Diwali: Faiths, Festival and Cultural Extravaganza

By Jasbir Singh 


Diwali, also known as Deepavali, is a widely celebrated festival in India and by people of Indian origin around the world. While Diwali has its roots in Hinduism, it is also observed by Jains, Sikhs, and some Buddhists. In the context of Jainism, Diwali holds special significance and is celebrated for different reasons compared to its celebration in Hinduism.

Diwali and Jainism 

In Jainism, Diwali is primarily celebrated to commemorate significant events in the life of Lord Mahavira, the 24th Tirthankara – spiritual teacher and enlightened being, of Jainism.

Here is why Diwali is important in Jainism:

Nirvana of Lord Mahavira: Diwali marks the anniversary of Lord Mahavira’s attainment of Nirvana (spiritual liberation) on the day of Kartika Krishna Chaturdashi. It is believed that Lord Mahavira attained Moksha (liberation from the cycle of birth and death) on this day at Pavapuri, which is in present-day Bihar, India. Jains celebrate this event by lighting lamps and offering prayers to Lord Mahavira.

Anniversary of King Vikramaditya’s Conversion: Diwali also commemorates the conversion of King Vikramaditya, a famous ruler of Ujjain, to Jainism. According to Jain tradition, this event occurred on Diwali day. Jains celebrate this by performing rituals, reading religious scriptures, and visiting Jain temples.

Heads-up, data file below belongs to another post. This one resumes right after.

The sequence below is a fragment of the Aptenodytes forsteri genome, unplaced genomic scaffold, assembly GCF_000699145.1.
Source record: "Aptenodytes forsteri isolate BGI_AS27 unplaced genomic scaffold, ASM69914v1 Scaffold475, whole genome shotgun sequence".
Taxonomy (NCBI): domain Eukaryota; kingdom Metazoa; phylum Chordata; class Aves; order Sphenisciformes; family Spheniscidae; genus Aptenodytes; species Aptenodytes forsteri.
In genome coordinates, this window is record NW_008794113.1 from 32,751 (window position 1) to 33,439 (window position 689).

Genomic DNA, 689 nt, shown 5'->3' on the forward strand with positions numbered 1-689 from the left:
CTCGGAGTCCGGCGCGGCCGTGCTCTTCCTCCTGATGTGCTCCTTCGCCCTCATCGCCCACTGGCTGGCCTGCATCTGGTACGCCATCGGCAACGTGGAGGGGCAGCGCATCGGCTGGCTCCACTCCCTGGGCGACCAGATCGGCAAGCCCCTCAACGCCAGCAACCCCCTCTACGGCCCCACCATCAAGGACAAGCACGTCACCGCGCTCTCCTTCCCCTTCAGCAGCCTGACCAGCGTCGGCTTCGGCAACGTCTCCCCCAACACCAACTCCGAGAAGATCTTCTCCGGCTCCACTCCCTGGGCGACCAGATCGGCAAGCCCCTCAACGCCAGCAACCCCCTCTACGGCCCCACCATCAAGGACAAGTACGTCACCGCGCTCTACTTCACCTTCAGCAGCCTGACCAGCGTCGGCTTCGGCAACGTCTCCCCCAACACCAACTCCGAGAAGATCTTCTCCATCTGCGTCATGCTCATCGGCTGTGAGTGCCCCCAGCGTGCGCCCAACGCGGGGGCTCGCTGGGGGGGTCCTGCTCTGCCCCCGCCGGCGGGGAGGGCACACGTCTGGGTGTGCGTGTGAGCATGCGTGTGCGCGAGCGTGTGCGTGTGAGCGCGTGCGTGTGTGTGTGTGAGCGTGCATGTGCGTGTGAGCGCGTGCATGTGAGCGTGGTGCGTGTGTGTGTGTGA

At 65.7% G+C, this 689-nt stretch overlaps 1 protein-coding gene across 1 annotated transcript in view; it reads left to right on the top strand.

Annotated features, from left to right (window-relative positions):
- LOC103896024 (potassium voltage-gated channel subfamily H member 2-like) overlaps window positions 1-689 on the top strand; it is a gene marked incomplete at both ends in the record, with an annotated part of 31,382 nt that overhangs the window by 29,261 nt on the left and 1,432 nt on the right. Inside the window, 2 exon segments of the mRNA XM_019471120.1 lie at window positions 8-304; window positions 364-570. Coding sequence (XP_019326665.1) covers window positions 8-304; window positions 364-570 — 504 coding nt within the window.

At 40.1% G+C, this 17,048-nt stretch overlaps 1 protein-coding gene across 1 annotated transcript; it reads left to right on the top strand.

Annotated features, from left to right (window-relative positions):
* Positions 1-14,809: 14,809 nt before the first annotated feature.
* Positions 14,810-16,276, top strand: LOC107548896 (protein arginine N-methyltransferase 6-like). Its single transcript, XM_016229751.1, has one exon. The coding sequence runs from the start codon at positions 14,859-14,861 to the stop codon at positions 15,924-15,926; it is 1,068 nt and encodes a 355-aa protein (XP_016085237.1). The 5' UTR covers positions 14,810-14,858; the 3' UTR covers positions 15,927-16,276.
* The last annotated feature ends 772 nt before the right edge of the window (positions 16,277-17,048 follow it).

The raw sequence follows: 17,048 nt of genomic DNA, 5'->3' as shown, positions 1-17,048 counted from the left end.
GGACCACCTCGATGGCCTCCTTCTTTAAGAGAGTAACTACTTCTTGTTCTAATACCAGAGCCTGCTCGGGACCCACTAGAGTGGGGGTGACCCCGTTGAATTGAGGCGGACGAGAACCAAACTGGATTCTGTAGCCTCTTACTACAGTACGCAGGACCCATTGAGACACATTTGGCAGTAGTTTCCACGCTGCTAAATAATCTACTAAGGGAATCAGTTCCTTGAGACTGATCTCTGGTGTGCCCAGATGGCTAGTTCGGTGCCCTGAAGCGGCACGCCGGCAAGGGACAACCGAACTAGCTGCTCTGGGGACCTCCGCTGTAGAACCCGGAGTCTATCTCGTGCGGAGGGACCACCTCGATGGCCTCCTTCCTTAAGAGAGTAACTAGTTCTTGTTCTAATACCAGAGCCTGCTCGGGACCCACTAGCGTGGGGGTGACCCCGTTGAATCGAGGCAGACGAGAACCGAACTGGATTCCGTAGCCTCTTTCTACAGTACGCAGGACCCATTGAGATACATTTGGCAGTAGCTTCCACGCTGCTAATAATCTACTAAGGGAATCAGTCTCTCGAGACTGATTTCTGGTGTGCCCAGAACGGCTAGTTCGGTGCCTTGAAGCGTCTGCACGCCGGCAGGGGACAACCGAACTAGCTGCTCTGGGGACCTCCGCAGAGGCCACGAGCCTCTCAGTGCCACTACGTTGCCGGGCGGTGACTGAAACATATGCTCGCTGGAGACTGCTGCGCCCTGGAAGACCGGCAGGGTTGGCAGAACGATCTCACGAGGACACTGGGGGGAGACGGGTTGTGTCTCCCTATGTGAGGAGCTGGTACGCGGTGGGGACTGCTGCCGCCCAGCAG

The Return of Lord Mahavira: It is believed that after Lord Mahavira’s period of meditation and fasting, he returned to the earthly realm on Diwali day. This return is celebrated with great enthusiasm in Jain communities.

Jain Diwali celebrations often include rituals such as lighting lamps (deepas), offering prayers, visiting Jain temples, reading religious texts, and performing acts of charity. Jains also engage in various spiritual activities and penance during this time to reflect on the teachings of Lord Mahavira and to seek spiritual growth.

The oldest reference to Deepavali in Jain texts is a related word – “dipalikaya” mentioned in Harivamasa Purana composed by Acharya Jinasena. It says: 


ततस्तुः लोकः प्रतिवर्षमादरत् प्रसिद्धददीपलिकयात्र भारते। 

समुद्धतः पूजयितुं जिनेश्ररं जिनेन्द्र-निर्वाण विभूति-भक्तिभाक्।। 


The gods illuminated Pavanagari with lamps to mark the occasion, and since then the people of “Bharat” celebrate the festival of “Dipalika” to worship the Jinendra – Lord Mahavira on the occasion of his nirvana”. 

Diwali and Buddhism    

The festival of Diwali has importance in the Buddhist tradition also. It is believed that Gautam Buddha visited his birth place Kapilvastu on this day first time attaining wisdom. The common people in the city lighted candles and expressed joy on his visit akin to returning of Rama to Ayodhya. Lord Buddha, in address, gave them the sermon of “Appo deepo bhav” – “Become light of your own life”.

Here’s how Diwali is observed in the context of Buddhism: